The butterfly spread is a neutral strategy that is a combination of a bull spread and a bear spread. It is a limited profit, limited risk options strategy. There are 3 striking prices involved in a butterfly spread and it can be constructed using calls or puts.
|Butterfly Spread Construction|
|Buy 1 ITM Call|
Sell 2 ATM Calls
Buy 1 OTM Call
Long Call Butterfly
Long butterfly spreads are entered when the investor thinks that the underlying stock will not rise or fall much by expiration. Using calls, the long butterfly can be constructed by buying one lower striking in-the-money call, writing two at-the-money calls and buying another higher striking out-of-the-money call. A resulting net debit is taken to enter the trade.
|Butterfly Spread Payoff Diagram|
Maximum profit for the long butterfly spread is attained when the underlying stock price remains unchanged at expiration. At this price, only the lower striking call expires in the money.
The formula for calculating maximum profit is given below:
- Max Profit = Strike Price of Short Call - Strike Price of Lower Strike Long Call - Net Premium Paid - Commissions Paid
- Max Profit Achieved When Price of Underlying = Strike Price of Short Calls
Maximum loss for the long butterfly spread is limited to the initial debit taken to enter the trade plus commissions.
The formula for calculating maximum loss is given below:
- Max Loss = Net Premium Paid + Commissions Paid
- Max Loss Occurs When Price of Underlying <= Strike Price of Lower Strike Long Call OR Price of Underlying >= Strike Price of Higher Strike Long Call
There are 2 break-even points for the butterfly spread position. The breakeven points can be calculated using the following formulae.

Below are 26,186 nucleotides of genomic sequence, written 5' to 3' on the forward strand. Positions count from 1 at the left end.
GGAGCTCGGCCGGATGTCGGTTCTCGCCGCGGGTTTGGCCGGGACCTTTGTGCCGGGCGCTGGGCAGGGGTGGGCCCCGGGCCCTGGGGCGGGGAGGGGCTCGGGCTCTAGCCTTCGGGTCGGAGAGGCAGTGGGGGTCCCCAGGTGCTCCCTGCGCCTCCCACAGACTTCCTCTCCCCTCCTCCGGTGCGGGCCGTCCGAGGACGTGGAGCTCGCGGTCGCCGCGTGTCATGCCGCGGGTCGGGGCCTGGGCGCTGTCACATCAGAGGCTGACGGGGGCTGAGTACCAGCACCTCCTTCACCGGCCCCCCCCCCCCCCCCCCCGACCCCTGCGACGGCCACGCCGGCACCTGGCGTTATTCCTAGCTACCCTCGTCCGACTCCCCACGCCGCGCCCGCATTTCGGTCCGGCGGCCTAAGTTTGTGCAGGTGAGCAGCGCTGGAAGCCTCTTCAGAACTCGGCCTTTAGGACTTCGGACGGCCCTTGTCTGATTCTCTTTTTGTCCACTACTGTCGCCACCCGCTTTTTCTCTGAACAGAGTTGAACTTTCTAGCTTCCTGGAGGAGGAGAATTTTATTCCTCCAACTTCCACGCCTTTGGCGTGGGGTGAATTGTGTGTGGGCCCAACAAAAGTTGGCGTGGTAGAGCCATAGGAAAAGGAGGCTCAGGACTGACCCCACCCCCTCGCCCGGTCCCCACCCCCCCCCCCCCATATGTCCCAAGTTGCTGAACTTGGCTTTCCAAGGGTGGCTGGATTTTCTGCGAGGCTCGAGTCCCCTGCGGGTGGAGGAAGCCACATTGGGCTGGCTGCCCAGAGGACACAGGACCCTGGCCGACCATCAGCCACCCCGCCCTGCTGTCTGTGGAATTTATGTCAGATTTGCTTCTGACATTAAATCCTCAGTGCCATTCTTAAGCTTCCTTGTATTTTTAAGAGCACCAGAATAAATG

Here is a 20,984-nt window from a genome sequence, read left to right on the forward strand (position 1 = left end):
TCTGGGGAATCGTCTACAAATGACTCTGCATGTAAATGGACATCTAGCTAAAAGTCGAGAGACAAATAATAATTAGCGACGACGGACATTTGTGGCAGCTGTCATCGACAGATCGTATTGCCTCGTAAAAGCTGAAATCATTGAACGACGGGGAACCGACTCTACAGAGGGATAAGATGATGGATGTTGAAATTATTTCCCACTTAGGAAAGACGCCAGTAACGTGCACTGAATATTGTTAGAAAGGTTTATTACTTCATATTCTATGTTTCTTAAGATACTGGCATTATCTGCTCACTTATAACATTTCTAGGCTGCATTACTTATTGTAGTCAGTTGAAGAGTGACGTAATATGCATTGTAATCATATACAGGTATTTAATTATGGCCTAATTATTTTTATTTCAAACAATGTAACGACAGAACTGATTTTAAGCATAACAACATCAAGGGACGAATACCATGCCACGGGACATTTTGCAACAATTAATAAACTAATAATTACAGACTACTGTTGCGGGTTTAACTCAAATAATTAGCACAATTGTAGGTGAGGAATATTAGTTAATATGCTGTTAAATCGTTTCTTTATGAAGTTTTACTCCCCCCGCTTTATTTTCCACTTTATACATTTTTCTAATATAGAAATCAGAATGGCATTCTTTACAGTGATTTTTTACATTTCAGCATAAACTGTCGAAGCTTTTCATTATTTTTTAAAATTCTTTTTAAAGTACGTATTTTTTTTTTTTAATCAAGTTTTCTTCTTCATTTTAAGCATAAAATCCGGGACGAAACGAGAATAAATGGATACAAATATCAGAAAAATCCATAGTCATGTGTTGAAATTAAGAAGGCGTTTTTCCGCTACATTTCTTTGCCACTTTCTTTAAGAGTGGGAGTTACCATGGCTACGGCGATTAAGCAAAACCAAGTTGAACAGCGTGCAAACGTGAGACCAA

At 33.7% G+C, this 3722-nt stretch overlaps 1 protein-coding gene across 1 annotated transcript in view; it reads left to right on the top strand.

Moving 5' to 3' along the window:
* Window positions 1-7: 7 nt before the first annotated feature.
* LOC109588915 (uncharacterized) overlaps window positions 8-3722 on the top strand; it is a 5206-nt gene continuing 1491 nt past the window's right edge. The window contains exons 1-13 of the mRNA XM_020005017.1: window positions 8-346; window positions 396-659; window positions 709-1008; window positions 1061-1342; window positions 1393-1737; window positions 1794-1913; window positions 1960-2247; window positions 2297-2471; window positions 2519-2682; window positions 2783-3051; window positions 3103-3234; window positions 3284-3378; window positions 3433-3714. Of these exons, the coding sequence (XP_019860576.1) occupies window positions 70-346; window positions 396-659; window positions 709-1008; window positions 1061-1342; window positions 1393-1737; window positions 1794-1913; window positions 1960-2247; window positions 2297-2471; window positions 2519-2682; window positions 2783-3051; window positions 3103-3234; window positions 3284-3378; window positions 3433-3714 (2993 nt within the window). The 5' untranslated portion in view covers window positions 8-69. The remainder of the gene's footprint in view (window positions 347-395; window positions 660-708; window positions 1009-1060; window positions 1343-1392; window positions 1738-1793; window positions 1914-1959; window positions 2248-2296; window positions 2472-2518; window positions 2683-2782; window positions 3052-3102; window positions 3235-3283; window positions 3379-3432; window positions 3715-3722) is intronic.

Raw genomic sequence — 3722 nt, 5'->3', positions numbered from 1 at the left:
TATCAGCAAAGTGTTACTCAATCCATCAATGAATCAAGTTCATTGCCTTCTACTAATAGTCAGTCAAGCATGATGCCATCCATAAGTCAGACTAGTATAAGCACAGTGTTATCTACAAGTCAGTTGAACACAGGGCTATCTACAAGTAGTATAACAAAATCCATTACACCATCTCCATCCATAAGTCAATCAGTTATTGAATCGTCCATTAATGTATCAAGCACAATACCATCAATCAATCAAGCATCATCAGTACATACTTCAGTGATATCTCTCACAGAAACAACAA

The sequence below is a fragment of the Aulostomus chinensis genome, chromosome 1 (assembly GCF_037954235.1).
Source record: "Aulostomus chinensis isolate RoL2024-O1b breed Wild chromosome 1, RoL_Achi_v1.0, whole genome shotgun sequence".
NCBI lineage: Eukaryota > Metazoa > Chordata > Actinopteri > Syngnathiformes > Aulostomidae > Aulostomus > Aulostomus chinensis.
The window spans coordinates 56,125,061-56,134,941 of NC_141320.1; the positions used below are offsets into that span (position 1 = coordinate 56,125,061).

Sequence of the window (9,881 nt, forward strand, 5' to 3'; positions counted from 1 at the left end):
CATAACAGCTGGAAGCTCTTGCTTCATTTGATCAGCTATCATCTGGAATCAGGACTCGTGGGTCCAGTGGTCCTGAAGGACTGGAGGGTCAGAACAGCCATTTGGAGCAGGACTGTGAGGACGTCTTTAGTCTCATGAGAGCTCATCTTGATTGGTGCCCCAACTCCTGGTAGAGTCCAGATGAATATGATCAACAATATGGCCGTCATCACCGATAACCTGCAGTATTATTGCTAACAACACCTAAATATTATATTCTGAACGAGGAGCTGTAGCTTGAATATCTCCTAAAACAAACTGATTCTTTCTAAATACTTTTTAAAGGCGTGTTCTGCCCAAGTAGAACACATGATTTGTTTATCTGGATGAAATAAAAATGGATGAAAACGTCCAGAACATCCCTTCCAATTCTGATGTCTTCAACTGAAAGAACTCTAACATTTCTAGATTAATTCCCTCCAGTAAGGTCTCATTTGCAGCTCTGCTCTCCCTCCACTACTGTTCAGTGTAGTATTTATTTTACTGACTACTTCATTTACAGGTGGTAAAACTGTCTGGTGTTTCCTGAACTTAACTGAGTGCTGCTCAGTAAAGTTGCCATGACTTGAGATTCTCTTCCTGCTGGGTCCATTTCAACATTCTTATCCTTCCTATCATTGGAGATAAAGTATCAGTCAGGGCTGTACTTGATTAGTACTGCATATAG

- Upper Breakeven Point = Strike Price of Higher Strike Long Call - Net Premium Paid
- Lower Breakeven Point = Strike Price of Lower Strike Long Call + Net Premium Paid
Suppose XYZ stock is trading at $40 in June. An options trader executes a long call butterfly by purchasing a JUL 30 call for $1100, writing two JUL 40 calls for $400 each and purchasing another JUL 50 call for $100. The net debit taken to enter the position is $400, which is also his maximum possible loss.
On expiration in July, XYZ stock is still trading at $40. The JUL 40 calls and the JUL 50 call expire worthless while the JUL 30 call still has an intrinsic value of $1000. Subtracting the initial debit of $400, the resulting profit is $600, which is also the maximum profit attainable.
Maximum loss results when the stock is trading below $30 or above $50. At $30, all the options expires worthless. Above $50, any "profit" from the two long calls will be neutralised by the "loss" from the two short calls. In both situations, the butterfly trader suffers maximum loss which is the initial debit taken to enter the trade.
Commission charges can make a significant impact to overall profit or loss when implementing option spreads strategies. Their effect is even more pronounced for the butterfly spread as there are 4 legs involved in this trade compared to simpler strategies like the vertical spreads which have only 2 legs.
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The following strategies are similar to the butterfly spread in that they are also low volatility strategies that have limited profit potential and limited risk.
The converse strategy to the long butterfly is the short butterfly. Short butterfly spreads are used when high volatility is expected to push the stock price in either direction.
Long Put Butterfly
The long butterfly trading strategy can also be created using puts instead of calls and is known as a long put butterfly.
The butterfly spread belongs to a family of spreads called wingspreads whose members are named after a myriad of flying creatures.
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